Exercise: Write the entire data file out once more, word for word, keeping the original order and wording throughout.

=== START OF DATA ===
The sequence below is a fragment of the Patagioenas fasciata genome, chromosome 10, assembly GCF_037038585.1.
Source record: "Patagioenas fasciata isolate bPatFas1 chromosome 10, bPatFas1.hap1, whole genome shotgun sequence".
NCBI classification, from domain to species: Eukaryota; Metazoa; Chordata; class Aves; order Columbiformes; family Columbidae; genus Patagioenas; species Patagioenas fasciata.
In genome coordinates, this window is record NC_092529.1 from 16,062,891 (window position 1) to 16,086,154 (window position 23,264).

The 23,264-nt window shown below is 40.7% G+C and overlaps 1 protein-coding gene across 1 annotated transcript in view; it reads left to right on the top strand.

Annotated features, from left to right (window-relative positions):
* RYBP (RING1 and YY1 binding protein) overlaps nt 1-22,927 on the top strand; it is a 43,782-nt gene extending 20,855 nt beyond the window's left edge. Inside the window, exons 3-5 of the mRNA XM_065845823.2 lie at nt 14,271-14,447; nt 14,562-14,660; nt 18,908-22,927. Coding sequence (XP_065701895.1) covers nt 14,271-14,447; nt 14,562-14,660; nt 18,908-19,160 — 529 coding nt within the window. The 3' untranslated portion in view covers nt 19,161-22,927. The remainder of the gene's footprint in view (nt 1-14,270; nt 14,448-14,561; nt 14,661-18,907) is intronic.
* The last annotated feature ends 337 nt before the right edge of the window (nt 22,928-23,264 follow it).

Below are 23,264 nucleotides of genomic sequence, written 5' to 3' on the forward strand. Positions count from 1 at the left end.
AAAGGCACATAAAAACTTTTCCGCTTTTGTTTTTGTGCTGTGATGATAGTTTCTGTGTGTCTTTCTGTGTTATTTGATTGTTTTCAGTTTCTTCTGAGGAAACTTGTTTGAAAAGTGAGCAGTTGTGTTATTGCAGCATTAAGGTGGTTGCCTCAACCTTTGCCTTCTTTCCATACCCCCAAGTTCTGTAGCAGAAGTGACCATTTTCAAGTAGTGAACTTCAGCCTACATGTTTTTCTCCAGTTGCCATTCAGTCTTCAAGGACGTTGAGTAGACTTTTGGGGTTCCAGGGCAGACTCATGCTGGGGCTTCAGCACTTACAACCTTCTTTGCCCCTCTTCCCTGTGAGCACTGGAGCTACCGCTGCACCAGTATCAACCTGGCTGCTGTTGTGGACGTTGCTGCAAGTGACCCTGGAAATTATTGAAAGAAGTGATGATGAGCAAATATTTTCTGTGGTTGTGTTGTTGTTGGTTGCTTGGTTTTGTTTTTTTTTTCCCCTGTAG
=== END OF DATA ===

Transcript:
The sequence below is a fragment of the Patagioenas fasciata genome, chromosome 10, assembly GCF_037038585.1.
Source record: "Patagioenas fasciata isolate bPatFas1 chromosome 10, bPatFas1.hap1, whole genome shotgun sequence".
NCBI classification, from domain to species: Eukaryota; Metazoa; Chordata; class Aves; order Columbiformes; family Columbidae; genus Patagioenas; species Patagioenas fasciata.
In genome coordinates, this window is record NC_092529.1 from 16,062,891 (window position 1) to 16,086,154 (window position 23,264).

The 23,264-nt window shown below is 40.7% G+C and overlaps 1 protein-coding gene across 1 annotated transcript in view; it reads left to right on the top strand.

Annotated features, from left to right (window-relative positions):
* RYBP (RING1 and YY1 binding protein) overlaps nt 1-22,927 on the top strand; it is a 43,782-nt gene extending 20,855 nt beyond the window's left edge. Inside the window, exons 3-5 of the mRNA XM_065845823.2 lie at nt 14,271-14,447; nt 14,562-14,660; nt 18,908-22,927. Coding sequence (XP_065701895.1) covers nt 14,271-14,447; nt 14,562-14,660; nt 18,908-19,160 — 529 coding nt within the window. The 3' untranslated portion in view covers nt 19,161-22,927. The remainder of the gene's footprint in view (nt 1-14,270; nt 14,448-14,561; nt 14,661-18,907) is intronic.
* The last annotated feature ends 337 nt before the right edge of the window (nt 22,928-23,264 follow it).

Below are 23,264 nucleotides of genomic sequence, written 5' to 3' on the forward strand. Positions count from 1 at the left end.
AAAGGCACATAAAAACTTTTCCGCTTTTGTTTTTGTGCTGTGATGATAGTTTCTGTGTGTCTTTCTGTGTTATTTGATTGTTTTCAGTTTCTTCTGAGGAAACTTGTTTGAAAAGTGAGCAGTTGTGTTATTGCAGCATTAAGGTGGTTGCCTCAACCTTTGCCTTCTTTCCATACCCCCAAGTTCTGTAGCAGAAGTGACCATTTTCAAGTAGTGAACTTCAGCCTACATGTTTTTCTCCAGTTGCCATTCAGTCTTCAAGGACGTTGAGTAGACTTTTGGGGTTCCAGGGCAGACTCATGCTGGGGCTTCAGCACTTACAACCTTCTTTGCCCCTCTTCCCTGTGAGCACTGGAGCTACCGCTGCACCAGTATCAACCTGGCTGCTGTTGTGGACGTTGCTGCAAGTGACCCTGGAAATTATTGAAAGAAGTGATGATGAGCAAATATTTTCTGTGGTTGTGTTGTTGTTGGTTGCTTGGTTTTGTTTTTTTTTTCCCCTGTAG